Unauthorized Use and Distribution of Class Notes: Third parties may attempt to connect with you to buy your notes and other course information from this class. I will consider distributing course materials to a third party without my authorization a violation of my intellectual property rights and/or copyright law as well as a violation of the University of Arkansas' academic integrity policy. Continued enrollment in this class signifies your intent to abide by the policy. Any violation will be reported to the Office of Academic Initiatives and Integrity.

Please be aware that such class materials that may have already been given to such third parties may contain errors, which could affect your performance or grade. If a third party should contact you regarding such an offer, I would appreciate your bringing this to my attention. We all play a part in creating a course climate of integrity.

Inclement Weather: Classes will be held unless the University cancels them.

Miscellaneous: Please turn off and put away all cell phones and any other non-course related items and finish any food you might be eating before coming into class. Please remain seated during class - if you need to use the lavatory, do so before or after class.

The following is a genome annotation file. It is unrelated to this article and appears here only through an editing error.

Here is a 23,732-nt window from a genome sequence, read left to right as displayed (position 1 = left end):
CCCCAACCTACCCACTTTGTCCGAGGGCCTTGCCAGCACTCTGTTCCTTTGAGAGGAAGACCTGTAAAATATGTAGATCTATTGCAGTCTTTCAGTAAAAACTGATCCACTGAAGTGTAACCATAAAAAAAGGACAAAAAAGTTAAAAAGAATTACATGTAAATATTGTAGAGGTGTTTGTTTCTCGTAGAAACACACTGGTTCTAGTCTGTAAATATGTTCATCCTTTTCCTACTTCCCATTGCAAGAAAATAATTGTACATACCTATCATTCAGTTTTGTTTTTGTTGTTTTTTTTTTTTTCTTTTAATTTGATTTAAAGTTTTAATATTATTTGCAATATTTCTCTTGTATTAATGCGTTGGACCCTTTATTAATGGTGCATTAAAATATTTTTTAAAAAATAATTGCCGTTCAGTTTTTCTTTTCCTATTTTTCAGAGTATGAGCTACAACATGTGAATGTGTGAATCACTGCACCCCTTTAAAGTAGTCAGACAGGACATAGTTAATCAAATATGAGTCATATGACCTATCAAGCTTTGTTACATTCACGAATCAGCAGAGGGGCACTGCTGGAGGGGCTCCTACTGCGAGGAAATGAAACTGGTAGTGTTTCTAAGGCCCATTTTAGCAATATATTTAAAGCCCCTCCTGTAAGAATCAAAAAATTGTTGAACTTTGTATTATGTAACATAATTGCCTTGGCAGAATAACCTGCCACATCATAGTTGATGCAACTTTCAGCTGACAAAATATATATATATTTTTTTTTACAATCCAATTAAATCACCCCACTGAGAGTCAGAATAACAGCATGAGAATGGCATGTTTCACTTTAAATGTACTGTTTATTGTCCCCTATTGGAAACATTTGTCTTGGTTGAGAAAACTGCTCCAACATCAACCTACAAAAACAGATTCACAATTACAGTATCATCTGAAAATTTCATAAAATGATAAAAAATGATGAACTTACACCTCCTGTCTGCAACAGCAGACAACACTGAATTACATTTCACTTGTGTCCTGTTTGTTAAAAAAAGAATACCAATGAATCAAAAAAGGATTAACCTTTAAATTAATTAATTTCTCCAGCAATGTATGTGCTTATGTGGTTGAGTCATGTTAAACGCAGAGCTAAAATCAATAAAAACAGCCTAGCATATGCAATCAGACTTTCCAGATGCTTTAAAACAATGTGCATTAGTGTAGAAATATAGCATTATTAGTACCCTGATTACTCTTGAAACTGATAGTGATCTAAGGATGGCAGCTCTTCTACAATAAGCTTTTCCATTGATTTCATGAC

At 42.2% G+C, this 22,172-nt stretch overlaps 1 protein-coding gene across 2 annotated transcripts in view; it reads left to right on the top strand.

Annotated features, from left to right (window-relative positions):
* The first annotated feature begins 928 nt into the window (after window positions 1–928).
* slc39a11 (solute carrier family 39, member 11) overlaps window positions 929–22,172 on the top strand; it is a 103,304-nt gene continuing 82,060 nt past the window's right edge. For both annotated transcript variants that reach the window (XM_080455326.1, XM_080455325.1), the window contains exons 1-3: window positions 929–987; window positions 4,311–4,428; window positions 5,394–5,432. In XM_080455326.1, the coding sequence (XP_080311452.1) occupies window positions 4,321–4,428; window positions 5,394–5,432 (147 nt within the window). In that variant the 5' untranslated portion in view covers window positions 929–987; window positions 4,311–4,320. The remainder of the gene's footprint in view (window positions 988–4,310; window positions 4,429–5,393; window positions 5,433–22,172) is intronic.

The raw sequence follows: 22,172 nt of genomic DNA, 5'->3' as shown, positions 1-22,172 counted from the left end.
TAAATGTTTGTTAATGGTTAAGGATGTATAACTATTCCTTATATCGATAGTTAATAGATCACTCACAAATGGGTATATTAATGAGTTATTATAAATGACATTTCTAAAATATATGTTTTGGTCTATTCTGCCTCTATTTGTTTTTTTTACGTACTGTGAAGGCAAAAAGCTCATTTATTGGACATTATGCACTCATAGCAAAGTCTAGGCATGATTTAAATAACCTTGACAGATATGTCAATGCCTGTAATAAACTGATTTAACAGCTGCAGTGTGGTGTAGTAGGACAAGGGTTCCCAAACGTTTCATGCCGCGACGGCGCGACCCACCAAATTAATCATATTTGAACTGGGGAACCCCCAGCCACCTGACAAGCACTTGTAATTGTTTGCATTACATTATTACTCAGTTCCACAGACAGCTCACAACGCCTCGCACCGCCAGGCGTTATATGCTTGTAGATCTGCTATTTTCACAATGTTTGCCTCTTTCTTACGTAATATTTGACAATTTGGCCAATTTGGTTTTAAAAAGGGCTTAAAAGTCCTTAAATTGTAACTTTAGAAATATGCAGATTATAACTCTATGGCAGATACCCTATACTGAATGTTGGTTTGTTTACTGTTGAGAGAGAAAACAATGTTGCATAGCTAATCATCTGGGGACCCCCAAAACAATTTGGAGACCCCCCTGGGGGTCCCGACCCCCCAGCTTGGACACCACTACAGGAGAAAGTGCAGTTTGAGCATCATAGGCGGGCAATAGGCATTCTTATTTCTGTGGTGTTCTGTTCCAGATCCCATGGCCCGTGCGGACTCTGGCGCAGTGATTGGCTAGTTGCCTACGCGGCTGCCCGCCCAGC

Daily Topics and Reading Assignments

Week 1
January 19: Introduction

January 21: The Dying Republic
    Sallust: Preface to the Bellum Catilinae

Week 2
January 24: Caesar's Heir

January 26: The Civil Wars
    Livy: Preface

January 28: The New Order
    Virgil: Aeneid Books 1 & 2

Week 3
January 31: The City of Marble
    Virgil: Aeneid Books 3 & 4

February 2: Snow day!

February 4: Snow Day!

Week 4
February 7: Aeneid Discussion 1
    Virgil: Aeneid Books 5 & 6

February 9: Emperor & State
    Virgil: Aeneid Book 7 & 8

February 11: The Golden Age
    Virgil: Aeneid Books 9 & 10
    Horace: Centennial Hymn

Week 5
February 14: Aeneid Discussion 2
    Virgil: Aeneid Books 11 & 12

February 16: The Morality of Augustus
    Ovid: Art of Love, Book 2

February 18: Imperial Cult / First Paper Due

Week 6
February 21: Augustus Discussion
    Res Gestae (Deeds of the Deified Augustus)
    Cassius Dio 56.29-47
    Tacitus: Annals 1.1-11

February 23: Snow Day!

February 25: Snow Day!

Week 7

February 28: Tiberius and the Consolidation of the Principate